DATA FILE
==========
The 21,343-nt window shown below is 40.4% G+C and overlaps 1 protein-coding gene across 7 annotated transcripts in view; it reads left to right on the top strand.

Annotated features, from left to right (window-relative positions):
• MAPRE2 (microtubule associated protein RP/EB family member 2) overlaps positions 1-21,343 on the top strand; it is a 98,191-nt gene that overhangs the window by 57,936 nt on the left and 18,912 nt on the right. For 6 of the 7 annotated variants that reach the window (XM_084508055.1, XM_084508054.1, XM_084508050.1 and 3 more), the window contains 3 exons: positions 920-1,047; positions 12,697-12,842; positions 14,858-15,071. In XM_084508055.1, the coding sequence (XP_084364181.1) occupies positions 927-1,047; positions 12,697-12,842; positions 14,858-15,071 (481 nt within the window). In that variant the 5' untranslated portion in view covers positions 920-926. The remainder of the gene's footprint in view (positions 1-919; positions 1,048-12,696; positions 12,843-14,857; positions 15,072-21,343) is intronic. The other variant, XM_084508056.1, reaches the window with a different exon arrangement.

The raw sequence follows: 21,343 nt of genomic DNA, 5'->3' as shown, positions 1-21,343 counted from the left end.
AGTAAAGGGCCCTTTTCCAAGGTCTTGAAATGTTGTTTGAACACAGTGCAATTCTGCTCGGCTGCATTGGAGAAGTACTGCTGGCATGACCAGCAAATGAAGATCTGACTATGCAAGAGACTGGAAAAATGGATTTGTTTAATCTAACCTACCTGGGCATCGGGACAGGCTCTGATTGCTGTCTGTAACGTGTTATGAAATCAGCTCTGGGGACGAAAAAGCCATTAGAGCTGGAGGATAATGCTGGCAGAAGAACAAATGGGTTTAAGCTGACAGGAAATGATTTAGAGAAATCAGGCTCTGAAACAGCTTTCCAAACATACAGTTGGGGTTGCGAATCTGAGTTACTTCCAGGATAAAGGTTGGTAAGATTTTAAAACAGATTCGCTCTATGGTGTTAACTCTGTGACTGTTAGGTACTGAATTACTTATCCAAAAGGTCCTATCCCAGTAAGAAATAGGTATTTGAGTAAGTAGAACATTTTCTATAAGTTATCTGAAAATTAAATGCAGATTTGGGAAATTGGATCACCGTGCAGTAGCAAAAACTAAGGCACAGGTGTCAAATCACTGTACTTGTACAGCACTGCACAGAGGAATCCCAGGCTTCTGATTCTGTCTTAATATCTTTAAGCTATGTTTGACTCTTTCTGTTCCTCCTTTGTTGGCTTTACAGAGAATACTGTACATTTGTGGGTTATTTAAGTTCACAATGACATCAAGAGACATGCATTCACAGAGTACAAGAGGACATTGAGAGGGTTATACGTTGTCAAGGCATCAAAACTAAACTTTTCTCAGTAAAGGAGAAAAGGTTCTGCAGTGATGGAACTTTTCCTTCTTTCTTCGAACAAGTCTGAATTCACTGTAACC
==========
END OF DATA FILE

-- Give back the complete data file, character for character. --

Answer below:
The 21,343-nt window shown below is 40.4% G+C and overlaps 1 protein-coding gene across 7 annotated transcripts in view; it reads left to right on the top strand.

Annotated features, from left to right (window-relative positions):
• MAPRE2 (microtubule associated protein RP/EB family member 2) overlaps positions 1-21,343 on the top strand; it is a 98,191-nt gene that overhangs the window by 57,936 nt on the left and 18,912 nt on the right. For 6 of the 7 annotated variants that reach the window (XM_084508055.1, XM_084508054.1, XM_084508050.1 and 3 more), the window contains 3 exons: positions 920-1,047; positions 12,697-12,842; positions 14,858-15,071. In XM_084508055.1, the coding sequence (XP_084364181.1) occupies positions 927-1,047; positions 12,697-12,842; positions 14,858-15,071 (481 nt within the window). In that variant the 5' untranslated portion in view covers positions 920-926. The remainder of the gene's footprint in view (positions 1-919; positions 1,048-12,696; positions 12,843-14,857; positions 15,072-21,343) is intronic. The other variant, XM_084508056.1, reaches the window with a different exon arrangement.

The raw sequence follows: 21,343 nt of genomic DNA, 5'->3' as shown, positions 1-21,343 counted from the left end.
AGTAAAGGGCCCTTTTCCAAGGTCTTGAAATGTTGTTTGAACACAGTGCAATTCTGCTCGGCTGCATTGGAGAAGTACTGCTGGCATGACCAGCAAATGAAGATCTGACTATGCAAGAGACTGGAAAAATGGATTTGTTTAATCTAACCTACCTGGGCATCGGGACAGGCTCTGATTGCTGTCTGTAACGTGTTATGAAATCAGCTCTGGGGACGAAAAAGCCATTAGAGCTGGAGGATAATGCTGGCAGAAGAACAAATGGGTTTAAGCTGACAGGAAATGATTTAGAGAAATCAGGCTCTGAAACAGCTTTCCAAACATACAGTTGGGGTTGCGAATCTGAGTTACTTCCAGGATAAAGGTTGGTAAGATTTTAAAACAGATTCGCTCTATGGTGTTAACTCTGTGACTGTTAGGTACTGAATTACTTATCCAAAAGGTCCTATCCCAGTAAGAAATAGGTATTTGAGTAAGTAGAACATTTTCTATAAGTTATCTGAAAATTAAATGCAGATTTGGGAAATTGGATCACCGTGCAGTAGCAAAAACTAAGGCACAGGTGTCAAATCACTGTACTTGTACAGCACTGCACAGAGGAATCCCAGGCTTCTGATTCTGTCTTAATATCTTTAAGCTATGTTTGACTCTTTCTGTTCCTCCTTTGTTGGCTTTACAGAGAATACTGTACATTTGTGGGTTATTTAAGTTCACAATGACATCAAGAGACATGCATTCACAGAGTACAAGAGGACATTGAGAGGGTTATACGTTGTCAAGGCATCAAAACTAAACTTTTCTCAGTAAAGGAGAAAAGGTTCTGCAGTGATGGAACTTTTCCTTCTTTCTTCGAACAAGTCTGAATTCACTGTAACC